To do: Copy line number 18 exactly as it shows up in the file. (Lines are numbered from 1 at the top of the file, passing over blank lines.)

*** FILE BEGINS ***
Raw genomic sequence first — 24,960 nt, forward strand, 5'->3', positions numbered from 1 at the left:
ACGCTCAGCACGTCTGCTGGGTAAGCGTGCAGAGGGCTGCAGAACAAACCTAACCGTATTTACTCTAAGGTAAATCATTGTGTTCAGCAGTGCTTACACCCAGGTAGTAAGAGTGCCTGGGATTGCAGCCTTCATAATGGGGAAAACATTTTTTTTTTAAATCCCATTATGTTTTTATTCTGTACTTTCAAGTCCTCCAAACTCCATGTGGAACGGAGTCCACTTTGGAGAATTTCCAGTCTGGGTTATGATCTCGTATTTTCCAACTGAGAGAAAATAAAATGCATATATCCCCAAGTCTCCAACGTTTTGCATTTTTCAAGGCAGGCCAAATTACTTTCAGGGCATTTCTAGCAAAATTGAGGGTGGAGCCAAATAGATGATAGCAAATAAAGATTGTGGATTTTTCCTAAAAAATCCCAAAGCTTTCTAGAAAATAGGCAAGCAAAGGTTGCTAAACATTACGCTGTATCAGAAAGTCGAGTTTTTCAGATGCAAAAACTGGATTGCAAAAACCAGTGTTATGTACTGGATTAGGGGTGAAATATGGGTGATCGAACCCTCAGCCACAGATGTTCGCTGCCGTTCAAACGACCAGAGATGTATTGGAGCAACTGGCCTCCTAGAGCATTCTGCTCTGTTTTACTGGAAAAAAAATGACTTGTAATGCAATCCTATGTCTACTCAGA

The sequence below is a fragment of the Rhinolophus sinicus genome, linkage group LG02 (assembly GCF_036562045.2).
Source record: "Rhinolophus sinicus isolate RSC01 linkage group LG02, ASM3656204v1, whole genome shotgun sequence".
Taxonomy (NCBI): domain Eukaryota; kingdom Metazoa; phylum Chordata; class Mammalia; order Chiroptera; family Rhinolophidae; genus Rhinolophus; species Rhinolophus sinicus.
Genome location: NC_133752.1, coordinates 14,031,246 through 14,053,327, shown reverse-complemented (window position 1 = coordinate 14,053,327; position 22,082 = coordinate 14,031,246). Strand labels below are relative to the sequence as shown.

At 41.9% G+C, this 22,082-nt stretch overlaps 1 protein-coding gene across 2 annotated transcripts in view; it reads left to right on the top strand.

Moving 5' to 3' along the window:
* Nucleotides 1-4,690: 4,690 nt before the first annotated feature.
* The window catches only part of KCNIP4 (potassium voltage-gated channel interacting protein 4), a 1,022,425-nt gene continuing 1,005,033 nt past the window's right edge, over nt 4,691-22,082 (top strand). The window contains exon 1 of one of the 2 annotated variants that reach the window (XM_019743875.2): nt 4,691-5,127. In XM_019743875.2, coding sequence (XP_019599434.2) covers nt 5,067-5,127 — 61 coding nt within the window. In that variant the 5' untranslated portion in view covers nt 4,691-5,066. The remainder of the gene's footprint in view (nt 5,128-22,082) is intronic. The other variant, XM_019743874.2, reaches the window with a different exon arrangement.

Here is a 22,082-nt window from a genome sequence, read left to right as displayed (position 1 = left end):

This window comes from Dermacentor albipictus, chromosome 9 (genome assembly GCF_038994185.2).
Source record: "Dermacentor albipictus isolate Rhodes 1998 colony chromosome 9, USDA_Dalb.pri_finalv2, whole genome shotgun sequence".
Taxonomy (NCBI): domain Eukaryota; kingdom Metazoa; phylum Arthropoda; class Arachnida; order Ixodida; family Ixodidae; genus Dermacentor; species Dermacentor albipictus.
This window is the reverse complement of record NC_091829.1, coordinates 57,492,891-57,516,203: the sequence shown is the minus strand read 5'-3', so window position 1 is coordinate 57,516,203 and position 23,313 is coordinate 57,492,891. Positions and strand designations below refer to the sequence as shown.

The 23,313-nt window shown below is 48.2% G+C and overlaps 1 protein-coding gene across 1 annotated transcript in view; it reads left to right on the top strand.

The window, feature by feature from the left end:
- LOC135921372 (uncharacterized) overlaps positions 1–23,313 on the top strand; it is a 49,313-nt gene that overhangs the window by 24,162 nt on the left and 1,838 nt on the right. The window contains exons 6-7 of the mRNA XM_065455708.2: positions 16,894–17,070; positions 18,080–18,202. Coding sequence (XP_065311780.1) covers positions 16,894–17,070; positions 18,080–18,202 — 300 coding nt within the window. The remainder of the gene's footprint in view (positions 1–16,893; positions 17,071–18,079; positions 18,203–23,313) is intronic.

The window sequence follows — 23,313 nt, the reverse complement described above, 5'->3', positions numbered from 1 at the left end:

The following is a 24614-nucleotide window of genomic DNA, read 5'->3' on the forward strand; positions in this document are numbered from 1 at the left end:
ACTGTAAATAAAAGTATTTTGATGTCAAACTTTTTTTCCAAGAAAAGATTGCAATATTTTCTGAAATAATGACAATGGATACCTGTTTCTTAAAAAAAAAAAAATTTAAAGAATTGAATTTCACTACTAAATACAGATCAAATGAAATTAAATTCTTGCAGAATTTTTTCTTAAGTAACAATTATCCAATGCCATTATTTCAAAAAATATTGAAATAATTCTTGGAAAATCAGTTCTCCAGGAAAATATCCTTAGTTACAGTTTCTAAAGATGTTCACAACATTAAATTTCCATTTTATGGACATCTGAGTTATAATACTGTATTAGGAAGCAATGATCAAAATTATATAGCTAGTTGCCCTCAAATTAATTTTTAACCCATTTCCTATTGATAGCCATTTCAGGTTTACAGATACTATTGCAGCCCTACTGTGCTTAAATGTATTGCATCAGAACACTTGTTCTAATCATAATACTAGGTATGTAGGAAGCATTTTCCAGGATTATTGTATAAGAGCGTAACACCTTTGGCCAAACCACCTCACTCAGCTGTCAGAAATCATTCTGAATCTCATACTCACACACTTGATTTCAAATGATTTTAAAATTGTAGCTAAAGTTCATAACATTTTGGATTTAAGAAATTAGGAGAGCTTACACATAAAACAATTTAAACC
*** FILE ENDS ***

- LOC135921372 (uncharacterized) overlaps positions 1–23,313 on the top strand; it is a 49,313-nt gene that overhangs the window by 24,162 nt on the left and 1,838 nt on the right. The window contains exons 6-7 of the mRNA XM_065455708.2: positions 16,894–17,070; positions 18,080–18,202. Coding sequence (XP_065311780.1) covers positions 16,894–17,070; positions 18,080–18,202 — 300 coding nt within the window. The remainder of the gene's footprint in view (positions 1–16,893; positions 17,071–18,079; positions 18,203–23,313) is intronic.